Decision Scientist vs. Data Scientist
I would suggest that Decision Sciences ends where Data Science begins. Decision Scientists don’t necessarily work with Big Data. Data Scientists are specialized to work with Big Data (or recognize when something isn’t truly Big Data) and all the problems associated with that domain.
Guide to big data analytics tools, trends and best practices
• Business benefits
• New developments
• News Stories
• Best Practices
Brief Guide to Big Data and Predictive Analytics for non-experts
Brief guide to Big Data and Predictive Analytics for non-experts suggests key books, films, and websites to learn more.
Introduction to Linear Models and Matrix Algebra MOOC starts this Monday Feb 16
Matrix algebra is the language of modern data analysis. We use it to develop and describe statistical and machine learning methods, and to code efficiently in languages such as R, matlab and python. Concepts such as principal component analysis (PCA) are best described with matrix algebra. It is particularly useful to describe linear models. Linear models are everywhere in data analysis. ANOVA, linear regression, limma, edgeR, DEseq, most smoothing techniques, and batch correction methods such as SVA and Combat are based on linear models. In this two week MOOC we well describe the basics of matrix algebra, demonstrate how linear models are used in the life sciences and show how to implement these efficiently in R.
Five Signals Your Organization Is Ready For Big Data
1) A Shared Understanding of Big Data Exists Within Your Organization
2) Business Intelligence Is Part of Decision-Making Processes
3) Experimenting and Innovation Is Encouraged
4) You Work With High Quality Data
5) The Board Understands the Value of Big Data
What Do I Do With All This Data?
1. Getting Started – Establish an ROI
2. Perform a Business Needs Analysis
3. High Quality Data for Smarter Decisions
Eight New Ideas From Data Visualization Experts
1. Make Interactive Graphs
2. Make Graphs With IPython Widges In Plotly & Domino
3. Reproducible Research with Plotly & Overleaf
4. Use Statistical Graphs
5. Use 3D Graphs
6. Embed Interactive Graphs With Dashboards
8. Embed Interactive Graphs With Shiny
Cache Rules Everything Around Me
In this post, we’re going to be discussing:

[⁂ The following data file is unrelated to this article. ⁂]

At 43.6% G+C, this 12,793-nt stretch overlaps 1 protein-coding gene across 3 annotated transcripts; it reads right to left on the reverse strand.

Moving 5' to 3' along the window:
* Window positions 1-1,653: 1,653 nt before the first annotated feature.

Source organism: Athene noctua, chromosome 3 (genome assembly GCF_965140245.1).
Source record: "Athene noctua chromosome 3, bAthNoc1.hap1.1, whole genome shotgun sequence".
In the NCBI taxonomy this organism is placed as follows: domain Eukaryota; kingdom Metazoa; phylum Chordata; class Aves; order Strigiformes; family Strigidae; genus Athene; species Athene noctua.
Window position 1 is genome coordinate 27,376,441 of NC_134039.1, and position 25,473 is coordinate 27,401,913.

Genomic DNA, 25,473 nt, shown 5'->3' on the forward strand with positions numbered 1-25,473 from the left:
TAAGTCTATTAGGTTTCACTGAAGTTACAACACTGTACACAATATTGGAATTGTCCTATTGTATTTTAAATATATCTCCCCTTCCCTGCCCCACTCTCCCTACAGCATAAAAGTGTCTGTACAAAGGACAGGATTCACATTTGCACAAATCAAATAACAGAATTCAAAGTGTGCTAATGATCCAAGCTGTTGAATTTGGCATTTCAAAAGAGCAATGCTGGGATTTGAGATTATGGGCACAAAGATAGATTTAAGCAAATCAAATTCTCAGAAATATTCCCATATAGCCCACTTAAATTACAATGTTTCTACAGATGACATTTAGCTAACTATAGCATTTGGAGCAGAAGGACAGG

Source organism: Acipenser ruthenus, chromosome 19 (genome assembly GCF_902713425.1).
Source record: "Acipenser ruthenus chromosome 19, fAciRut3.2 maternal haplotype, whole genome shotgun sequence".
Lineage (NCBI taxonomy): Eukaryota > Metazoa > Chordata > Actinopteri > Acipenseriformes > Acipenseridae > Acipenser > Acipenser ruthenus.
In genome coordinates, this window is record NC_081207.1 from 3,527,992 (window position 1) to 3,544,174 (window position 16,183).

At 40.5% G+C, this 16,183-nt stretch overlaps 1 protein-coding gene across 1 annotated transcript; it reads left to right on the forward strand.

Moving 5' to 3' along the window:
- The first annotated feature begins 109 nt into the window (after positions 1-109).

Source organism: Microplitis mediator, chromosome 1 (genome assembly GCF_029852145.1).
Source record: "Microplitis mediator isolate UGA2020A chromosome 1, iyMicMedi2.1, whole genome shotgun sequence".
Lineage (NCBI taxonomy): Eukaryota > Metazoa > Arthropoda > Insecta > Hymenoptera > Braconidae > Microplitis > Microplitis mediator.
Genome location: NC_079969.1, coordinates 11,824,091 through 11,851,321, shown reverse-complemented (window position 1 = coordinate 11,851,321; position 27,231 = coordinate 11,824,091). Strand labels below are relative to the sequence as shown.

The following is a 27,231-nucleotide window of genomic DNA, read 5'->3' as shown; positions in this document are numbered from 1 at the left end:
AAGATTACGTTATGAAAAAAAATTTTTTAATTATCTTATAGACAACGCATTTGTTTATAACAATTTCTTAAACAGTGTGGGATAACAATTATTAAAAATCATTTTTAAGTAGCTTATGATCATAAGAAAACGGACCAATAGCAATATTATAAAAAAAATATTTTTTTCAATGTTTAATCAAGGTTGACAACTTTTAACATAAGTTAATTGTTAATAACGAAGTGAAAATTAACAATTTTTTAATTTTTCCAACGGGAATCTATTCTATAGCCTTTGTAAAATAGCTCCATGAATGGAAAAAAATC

• R’s C interface
• The importance of CPU caches
• Performance benchmarking
Principal Component Analysis
Principal component analysis (PCA) is a technique used to emphasize variation and bring out strong patterns in a dataset. It’s often used to make data easy to explore and visualize.
Illustration of principal component analysis (PCA)
A principal component analysis is a way to reduce dimensionality of a data set consisting of numeric vectors to a lower dimensionality. Then it is possible to visualize the data set in three or less dimensions. Have a look at this use case. I’ll try to explain the motivation using a simple example.
May Bayes Theorem Be with You
The frequentist paradigm enjoys the most widespread acceptance for statistical analysis. Frequentist concepts such as confidence intervals and p-values dominate introductory statistics curriculums from science departments to business schools, and frequentist methods are still the go-to tools for most practitioners. However, all practitioners in data science and statistics would benefit from integrating Bayesian techniques into their arsenal. This post discusses two reasons why:
1. Bayesian statistics offers a framework to handle uncertainty that is based on a more intuitive mental model than the frequentist paradigm.
2. Bayesian regression has close ties to regularization techniques while also giving us a principled approach to explicitly expressing prior beliefs. This helps us combat multicollinearity and overfitting.
How to Machine Learn
In 3 Steps
An Introduction to Supervised Machine Learning and Pattern Classification: The Big Picture
Practical Data Science. Slides of an 1 hour introductory talk about predictive modeling using Machine Learning with a focus on supervised learning
An Introduction on How to Make Beautiful Charts With R and ggplot2
These charts were made using ggplot2, an add-on package for the R programming language, along with lots of iterative improvement over the months. R notably has chart-making capabilities built into the language by default, but it is not easy to use and often produces very simplistic charts. Enter ggplot2, which allows users to create full-featured and robust charts with only a few lines of code.
Forecasting events, from disease outbreaks to sales to cancer research